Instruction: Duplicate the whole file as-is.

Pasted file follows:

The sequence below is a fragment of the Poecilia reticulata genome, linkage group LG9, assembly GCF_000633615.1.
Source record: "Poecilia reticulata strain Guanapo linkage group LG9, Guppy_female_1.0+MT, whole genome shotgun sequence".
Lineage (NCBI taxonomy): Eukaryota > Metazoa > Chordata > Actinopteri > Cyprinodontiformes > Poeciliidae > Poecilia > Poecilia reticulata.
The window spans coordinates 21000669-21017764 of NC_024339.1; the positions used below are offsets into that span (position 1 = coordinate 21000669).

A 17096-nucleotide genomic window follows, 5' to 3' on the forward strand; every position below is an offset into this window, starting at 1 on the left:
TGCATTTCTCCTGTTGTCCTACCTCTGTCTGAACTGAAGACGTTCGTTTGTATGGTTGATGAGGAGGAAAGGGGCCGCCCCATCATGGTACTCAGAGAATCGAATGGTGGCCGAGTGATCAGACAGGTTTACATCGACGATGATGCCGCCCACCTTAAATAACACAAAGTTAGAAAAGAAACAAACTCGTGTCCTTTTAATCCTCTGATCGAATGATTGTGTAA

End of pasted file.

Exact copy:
The sequence below is a fragment of the Poecilia reticulata genome, linkage group LG9, assembly GCF_000633615.1.
Source record: "Poecilia reticulata strain Guanapo linkage group LG9, Guppy_female_1.0+MT, whole genome shotgun sequence".
Lineage (NCBI taxonomy): Eukaryota > Metazoa > Chordata > Actinopteri > Cyprinodontiformes > Poeciliidae > Poecilia > Poecilia reticulata.
The window spans coordinates 21000669-21017764 of NC_024339.1; the positions used below are offsets into that span (position 1 = coordinate 21000669).

A 17096-nucleotide genomic window follows, 5' to 3' on the forward strand; every position below is an offset into this window, starting at 1 on the left:
TGCATTTCTCCTGTTGTCCTACCTCTGTCTGAACTGAAGACGTTCGTTTGTATGGTTGATGAGGAGGAAAGGGGCCGCCCCATCATGGTACTCAGAGAATCGAATGGTGGCCGAGTGATCAGACAGGTTTACATCGACGATGATGCCGCCCACCTTAAATAACACAAAGTTAGAAAAGAAACAAACTCGTGTCCTTTTAATCCTCTGATCGAATGATTGTGTAA